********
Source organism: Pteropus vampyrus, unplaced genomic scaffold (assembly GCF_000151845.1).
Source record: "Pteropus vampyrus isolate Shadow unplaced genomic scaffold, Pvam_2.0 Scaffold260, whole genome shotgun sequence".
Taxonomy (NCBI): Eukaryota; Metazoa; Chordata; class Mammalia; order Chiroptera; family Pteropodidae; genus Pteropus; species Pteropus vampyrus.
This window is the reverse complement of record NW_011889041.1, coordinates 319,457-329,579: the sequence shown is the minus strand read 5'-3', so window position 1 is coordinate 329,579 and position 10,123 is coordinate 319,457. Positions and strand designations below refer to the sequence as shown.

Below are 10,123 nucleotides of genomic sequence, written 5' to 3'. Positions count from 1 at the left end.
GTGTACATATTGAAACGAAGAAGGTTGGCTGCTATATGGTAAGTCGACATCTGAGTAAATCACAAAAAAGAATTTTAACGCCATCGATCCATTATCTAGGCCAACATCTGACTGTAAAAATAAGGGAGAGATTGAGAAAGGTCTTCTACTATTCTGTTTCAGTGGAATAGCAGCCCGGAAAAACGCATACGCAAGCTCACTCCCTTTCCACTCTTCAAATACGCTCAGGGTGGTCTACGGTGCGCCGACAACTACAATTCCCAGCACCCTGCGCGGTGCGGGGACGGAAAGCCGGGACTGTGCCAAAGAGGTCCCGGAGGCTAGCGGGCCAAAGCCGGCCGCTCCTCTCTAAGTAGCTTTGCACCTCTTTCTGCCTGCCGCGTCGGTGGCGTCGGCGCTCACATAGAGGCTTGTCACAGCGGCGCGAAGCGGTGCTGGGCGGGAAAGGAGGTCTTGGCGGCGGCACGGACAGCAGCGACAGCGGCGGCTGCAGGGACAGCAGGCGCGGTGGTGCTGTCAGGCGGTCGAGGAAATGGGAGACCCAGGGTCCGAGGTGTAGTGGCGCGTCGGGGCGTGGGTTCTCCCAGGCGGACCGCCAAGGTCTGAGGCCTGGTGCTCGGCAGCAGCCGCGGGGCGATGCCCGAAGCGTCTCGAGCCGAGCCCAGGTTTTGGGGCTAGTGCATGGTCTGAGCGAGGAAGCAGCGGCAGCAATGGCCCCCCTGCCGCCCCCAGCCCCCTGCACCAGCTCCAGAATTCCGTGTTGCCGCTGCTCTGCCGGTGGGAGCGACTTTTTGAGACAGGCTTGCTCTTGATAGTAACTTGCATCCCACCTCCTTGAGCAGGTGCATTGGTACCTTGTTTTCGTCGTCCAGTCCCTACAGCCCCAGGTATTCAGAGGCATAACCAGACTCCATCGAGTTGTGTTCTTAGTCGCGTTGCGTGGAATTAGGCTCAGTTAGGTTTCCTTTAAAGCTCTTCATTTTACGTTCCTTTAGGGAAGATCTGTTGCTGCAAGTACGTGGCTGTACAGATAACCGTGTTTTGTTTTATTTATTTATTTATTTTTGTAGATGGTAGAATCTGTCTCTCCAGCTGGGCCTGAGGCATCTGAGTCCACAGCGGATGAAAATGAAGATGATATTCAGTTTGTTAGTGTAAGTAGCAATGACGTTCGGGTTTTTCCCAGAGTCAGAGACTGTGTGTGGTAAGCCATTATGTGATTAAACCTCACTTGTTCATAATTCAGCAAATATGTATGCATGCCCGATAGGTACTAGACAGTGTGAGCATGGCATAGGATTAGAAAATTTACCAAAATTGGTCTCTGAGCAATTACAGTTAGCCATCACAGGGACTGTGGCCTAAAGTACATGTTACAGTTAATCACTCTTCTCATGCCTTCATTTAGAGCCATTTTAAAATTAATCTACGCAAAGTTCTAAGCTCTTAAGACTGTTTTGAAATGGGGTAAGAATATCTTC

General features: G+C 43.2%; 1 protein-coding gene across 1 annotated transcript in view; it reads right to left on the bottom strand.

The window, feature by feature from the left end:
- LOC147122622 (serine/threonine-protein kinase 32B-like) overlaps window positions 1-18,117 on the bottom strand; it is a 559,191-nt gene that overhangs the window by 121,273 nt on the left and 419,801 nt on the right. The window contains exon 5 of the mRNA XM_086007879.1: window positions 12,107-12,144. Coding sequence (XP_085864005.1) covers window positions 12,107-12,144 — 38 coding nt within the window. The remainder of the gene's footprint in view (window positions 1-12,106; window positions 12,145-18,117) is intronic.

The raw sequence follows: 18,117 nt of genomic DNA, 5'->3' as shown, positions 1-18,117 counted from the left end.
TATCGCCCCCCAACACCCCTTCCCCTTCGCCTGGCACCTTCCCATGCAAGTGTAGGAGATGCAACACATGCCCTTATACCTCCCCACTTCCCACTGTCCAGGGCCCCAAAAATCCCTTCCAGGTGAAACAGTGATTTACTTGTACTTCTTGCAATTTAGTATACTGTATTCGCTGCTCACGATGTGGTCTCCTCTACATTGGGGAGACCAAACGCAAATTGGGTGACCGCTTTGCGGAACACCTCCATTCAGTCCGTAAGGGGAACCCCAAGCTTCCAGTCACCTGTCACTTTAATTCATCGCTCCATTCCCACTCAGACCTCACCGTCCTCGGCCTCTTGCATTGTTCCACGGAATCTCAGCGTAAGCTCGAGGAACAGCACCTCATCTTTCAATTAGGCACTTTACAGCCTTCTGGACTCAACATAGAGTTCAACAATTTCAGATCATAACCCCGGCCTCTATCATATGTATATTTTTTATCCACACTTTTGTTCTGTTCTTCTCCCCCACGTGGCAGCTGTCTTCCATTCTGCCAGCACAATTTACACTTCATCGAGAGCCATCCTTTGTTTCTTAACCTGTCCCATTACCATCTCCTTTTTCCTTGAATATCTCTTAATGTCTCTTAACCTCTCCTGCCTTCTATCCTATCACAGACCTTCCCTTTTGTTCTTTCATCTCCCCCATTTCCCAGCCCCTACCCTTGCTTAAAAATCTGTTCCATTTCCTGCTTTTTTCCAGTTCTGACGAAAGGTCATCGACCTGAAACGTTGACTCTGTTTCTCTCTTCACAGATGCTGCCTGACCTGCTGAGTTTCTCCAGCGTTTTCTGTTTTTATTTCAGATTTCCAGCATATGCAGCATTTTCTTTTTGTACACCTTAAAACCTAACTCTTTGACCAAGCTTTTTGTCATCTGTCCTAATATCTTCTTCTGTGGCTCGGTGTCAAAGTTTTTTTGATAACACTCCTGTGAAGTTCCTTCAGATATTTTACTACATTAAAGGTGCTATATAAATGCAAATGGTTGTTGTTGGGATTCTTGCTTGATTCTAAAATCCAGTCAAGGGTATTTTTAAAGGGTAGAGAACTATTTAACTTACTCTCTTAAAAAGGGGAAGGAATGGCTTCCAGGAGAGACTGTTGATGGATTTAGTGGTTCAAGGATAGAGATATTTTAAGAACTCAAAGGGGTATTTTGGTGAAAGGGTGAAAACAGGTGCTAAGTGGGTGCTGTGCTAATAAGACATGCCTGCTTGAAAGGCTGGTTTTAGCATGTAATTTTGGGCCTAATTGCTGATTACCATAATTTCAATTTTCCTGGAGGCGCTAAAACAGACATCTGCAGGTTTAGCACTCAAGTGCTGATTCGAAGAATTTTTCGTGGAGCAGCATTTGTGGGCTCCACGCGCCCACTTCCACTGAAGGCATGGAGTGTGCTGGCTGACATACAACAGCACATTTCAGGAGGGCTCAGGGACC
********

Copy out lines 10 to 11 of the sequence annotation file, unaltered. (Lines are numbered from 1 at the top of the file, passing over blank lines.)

The raw sequence follows: 18,117 nt of genomic DNA, 5'->3' as shown, positions 1-18,117 counted from the left end.
TATCGCCCCCCAACACCCCTTCCCCTTCGCCTGGCACCTTCCCATGCAAGTGTAGGAGATGCAACACATGCCCTTATACCTCCCCACTTCCCACTGTCCAGGGCCCCAAAAATCCCTTCCAGGTGAAACAGTGATTTACTTGTACTTCTTGCAATTTAGTATACTGTATTCGCTGCTCACGATGTGGTCTCCTCTACATTGGGGAGACCAAACGCAAATTGGGTGACCGCTTTGCGGAACACCTCCATTCAGTCCGTAAGGGGAACCCCAAGCTTCCAGTCACCTGTCACTTTAATTCATCGCTCCATTCCCACTCAGACCTCACCGTCCTCGGCCTCTTGCATTGTTCCACGGAATCTCAGCGTAAGCTCGAGGAACAGCACCTCATCTTTCAATTAGGCACTTTACAGCCTTCTGGACTCAACATAGAGTTCAACAATTTCAGATCATAACCCCGGCCTCTATCATATGTATATTTTTTATCCACACTTTTGTTCTGTTCTTCTCCCCCACGTGGCAGCTGTCTTCCATTCTGCCAGCACAATTTACACTTCATCGAGAGCCATCCTTTGTTTCTTAACCTGTCCCATTACCATCTCCTTTTTCCTTGAATATCTCTTAATGTCTCTTAACCTCTCCTGCCTTCTATCCTATCACAGACCTTCCCTTTTGTTCTTTCATCTCCCCCATTTCCCAGCCCCTACCCTTGCTTAAAAATCTGTTCCATTTCCTGCTTTTTTCCAGTTCTGACGAAAGGTCATCGACCTGAAACGTTGACTCTGTTTCTCTCTTCACAGATGCTGCCTGACCTGCTGAGTTTCTCCAGCGTTTTCTGTTTTTATTTCAGATTTCCAGCATATGCAGCATTTTCTTTTTGTACACCTTAAAACCTAACTCTTTGACCAAGCTTTTTGTCATCTGTCCTAATATCTTCTTCTGTGGCTCGGTGTCAAAGTTTTTTTGATAACACTCCTGTGAAGTTCCTTCAGATATTTTACTACATTAAAGGTGCTATATAAATGCAAATGGTTGTTGTTGGGATTCTTGCTTGATTCTAAAATCCAGTCAAGGGTATTTTTAAAGGGTAGAGAACTATTTAACTTACTCTCTTAAAAAGGGGAAGGAATGGCTTCCAGGAGAGACTGTTGATGGATTTAGTGGTTCAAGGATAGAGATATTTTAAGAACTCAAAGGGGTATTTTGGTGAAAGGGTGAAAACAGGTGCTAAGTGGGTGCTGTGCTAATAAGACATGCCTGCTTGAAAGGCTGGTTTTAGCATGTAATTTTGGGCCTAATTGCTGATTACCATAATTTCAATTTTCCTGGAGGCGCTAAAACAGACATCTGCAGGTTTAGCACTCAAGTGCTGATTCGAAGAATTTTTCGTGGAGCAGCATTTGTGGGCTCCACGCGCCCACTTCCACTGAAGGCATGGAGTGTGCTGGCTGACATACAACAGCACATTTCAGGAGGGCTCAGGGACC